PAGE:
Norway’s only full-time professional chamber orchestra is heard to advantage on this disc largely devoted to 20th-century classics for strings. Framing the recital are breakthrough works from Webern and Lutosławski: the former’s Five Movements (1909) leavens its atonal abrasiveness with a raptly inward expression to which this account does full justice, while the latter’s Funeral Music (1958) combines serial elements with a homage to Bartók whose explosive climax is given context by the implacable accumulation then dispersal of activity on either side. At the centre is Kurtág’s Aus der Ferne III (1991), a compact yet potent distillation of motifs that typifies the ‘less is more’ ethos of his maturity, while before this comes Pärt’s Cantus in memoriam Benjamin Britten (1977), whose decelerating cascades of string harmonies and hieratic bells recall a time when minimalism (‘holy’ or otherwise) was as uncompromising as any modernist aesthetic.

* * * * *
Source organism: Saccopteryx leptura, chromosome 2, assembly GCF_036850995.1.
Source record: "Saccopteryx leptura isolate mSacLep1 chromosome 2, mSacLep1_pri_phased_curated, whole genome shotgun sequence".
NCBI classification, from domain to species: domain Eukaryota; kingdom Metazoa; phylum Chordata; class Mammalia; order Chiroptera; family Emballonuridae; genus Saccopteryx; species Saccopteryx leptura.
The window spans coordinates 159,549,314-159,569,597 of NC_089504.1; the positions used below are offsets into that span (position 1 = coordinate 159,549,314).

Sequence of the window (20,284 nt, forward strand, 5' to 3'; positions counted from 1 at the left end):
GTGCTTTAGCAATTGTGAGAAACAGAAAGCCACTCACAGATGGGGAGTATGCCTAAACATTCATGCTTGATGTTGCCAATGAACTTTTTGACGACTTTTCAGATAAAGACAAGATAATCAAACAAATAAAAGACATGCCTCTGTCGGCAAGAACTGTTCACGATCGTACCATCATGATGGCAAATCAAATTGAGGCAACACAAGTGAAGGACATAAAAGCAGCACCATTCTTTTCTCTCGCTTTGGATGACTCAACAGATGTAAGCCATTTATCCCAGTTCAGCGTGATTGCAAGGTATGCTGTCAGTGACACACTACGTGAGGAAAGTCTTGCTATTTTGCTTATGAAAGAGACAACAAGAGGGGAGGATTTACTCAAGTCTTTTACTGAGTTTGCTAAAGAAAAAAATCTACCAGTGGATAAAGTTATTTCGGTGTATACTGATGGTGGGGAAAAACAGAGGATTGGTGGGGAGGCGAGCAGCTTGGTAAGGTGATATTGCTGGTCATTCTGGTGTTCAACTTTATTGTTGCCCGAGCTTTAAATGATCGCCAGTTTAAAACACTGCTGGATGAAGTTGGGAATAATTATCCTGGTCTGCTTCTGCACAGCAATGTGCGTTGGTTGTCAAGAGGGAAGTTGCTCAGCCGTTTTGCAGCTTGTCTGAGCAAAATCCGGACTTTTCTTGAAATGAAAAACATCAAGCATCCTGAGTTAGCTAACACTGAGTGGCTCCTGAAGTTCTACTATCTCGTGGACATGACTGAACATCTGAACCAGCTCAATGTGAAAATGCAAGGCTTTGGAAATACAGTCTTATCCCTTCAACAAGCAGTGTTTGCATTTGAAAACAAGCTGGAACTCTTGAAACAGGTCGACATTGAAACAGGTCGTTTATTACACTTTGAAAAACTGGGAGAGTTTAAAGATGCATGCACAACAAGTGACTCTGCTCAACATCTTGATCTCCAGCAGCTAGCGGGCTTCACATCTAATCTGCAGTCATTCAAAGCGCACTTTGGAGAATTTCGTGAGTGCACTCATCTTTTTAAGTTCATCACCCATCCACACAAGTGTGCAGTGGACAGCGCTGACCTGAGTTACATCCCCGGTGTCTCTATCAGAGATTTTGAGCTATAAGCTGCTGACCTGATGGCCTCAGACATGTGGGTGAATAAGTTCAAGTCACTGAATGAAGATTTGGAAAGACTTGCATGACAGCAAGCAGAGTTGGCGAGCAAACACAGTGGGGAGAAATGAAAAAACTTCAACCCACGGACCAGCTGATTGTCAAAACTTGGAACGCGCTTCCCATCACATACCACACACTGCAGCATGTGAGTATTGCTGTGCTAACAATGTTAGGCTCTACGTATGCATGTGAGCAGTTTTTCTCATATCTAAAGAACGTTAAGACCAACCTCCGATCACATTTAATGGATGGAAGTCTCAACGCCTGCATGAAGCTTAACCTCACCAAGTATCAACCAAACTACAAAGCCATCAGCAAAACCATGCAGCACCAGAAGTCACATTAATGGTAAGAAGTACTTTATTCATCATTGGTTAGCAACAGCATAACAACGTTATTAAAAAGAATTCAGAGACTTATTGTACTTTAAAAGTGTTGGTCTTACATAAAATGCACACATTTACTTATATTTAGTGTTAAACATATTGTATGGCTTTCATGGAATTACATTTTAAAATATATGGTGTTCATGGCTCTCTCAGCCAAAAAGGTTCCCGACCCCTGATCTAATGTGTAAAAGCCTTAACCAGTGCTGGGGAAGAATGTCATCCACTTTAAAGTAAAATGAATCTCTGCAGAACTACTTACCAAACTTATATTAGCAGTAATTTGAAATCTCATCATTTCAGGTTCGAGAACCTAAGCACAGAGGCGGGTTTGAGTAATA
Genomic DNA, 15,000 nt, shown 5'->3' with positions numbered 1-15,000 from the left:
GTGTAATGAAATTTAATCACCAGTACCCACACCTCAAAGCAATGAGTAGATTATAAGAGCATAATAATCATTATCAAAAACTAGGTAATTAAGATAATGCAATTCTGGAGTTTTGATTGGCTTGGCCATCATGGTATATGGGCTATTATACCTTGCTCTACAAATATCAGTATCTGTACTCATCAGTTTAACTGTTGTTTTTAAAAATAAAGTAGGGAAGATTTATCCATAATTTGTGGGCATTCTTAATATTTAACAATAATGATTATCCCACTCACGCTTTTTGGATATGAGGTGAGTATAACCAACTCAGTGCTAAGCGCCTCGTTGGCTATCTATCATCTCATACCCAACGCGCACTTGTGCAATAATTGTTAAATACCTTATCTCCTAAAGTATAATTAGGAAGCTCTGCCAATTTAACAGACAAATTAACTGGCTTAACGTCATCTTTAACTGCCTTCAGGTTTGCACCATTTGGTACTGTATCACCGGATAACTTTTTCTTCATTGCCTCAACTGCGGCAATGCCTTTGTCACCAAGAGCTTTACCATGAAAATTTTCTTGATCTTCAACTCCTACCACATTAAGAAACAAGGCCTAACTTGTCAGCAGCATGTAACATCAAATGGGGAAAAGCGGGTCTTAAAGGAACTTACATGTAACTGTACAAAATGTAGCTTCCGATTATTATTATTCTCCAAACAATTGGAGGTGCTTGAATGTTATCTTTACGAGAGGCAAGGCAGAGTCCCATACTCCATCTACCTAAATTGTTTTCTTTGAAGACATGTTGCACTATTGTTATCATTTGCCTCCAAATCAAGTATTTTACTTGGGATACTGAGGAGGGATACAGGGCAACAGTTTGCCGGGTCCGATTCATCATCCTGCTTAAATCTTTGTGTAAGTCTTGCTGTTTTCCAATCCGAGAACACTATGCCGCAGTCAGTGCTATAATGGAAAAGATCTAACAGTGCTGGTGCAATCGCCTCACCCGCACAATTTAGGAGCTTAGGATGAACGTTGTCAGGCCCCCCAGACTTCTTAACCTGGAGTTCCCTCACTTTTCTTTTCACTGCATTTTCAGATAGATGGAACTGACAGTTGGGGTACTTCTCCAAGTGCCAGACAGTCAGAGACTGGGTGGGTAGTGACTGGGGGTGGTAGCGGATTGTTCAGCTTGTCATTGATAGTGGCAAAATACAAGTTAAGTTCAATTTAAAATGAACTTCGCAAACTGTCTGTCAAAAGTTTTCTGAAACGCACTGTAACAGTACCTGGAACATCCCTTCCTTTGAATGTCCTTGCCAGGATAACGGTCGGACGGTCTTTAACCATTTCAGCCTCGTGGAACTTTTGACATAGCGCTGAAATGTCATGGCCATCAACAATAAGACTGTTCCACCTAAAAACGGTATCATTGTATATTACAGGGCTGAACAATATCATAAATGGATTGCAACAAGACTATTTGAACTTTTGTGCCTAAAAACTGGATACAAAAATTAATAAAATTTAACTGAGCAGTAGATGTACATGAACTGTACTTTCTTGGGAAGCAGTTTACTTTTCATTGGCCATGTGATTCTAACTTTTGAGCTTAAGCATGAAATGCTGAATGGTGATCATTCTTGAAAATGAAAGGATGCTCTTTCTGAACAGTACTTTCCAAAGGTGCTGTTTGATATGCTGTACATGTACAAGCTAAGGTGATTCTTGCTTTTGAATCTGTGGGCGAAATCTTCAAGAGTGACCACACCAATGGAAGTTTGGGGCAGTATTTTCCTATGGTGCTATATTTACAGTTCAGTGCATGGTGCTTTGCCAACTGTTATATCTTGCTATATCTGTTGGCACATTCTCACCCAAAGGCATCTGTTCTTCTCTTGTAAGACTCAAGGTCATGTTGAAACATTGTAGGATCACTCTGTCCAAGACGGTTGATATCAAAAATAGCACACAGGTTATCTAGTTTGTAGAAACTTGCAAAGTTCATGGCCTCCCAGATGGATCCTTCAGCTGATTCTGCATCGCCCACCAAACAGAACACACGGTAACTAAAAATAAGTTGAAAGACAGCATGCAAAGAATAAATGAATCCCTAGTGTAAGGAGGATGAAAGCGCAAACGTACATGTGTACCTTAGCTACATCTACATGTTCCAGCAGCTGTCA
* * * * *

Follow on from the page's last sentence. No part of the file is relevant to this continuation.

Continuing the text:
All of which might seem a tough act for Fredrik Högberg’s Hitting the First Base (2008) to measure up against but this concerto for double bass – with its fanciful section headings and breezily anarchic interplay between soloist, the redoubtable Dan Styffe, and strings – only marginally outstays its welcome through to the speculative sequence of cadenza-like gestures and nonchalant final pay-off. One of several fine Nordic string works might have widened the scope of the programme accordingly although, with its cleanly astringent sound and extensive annotations, this is a release whose perspective on the Tromsø Chamber Orchestra is both enlightening and impressive.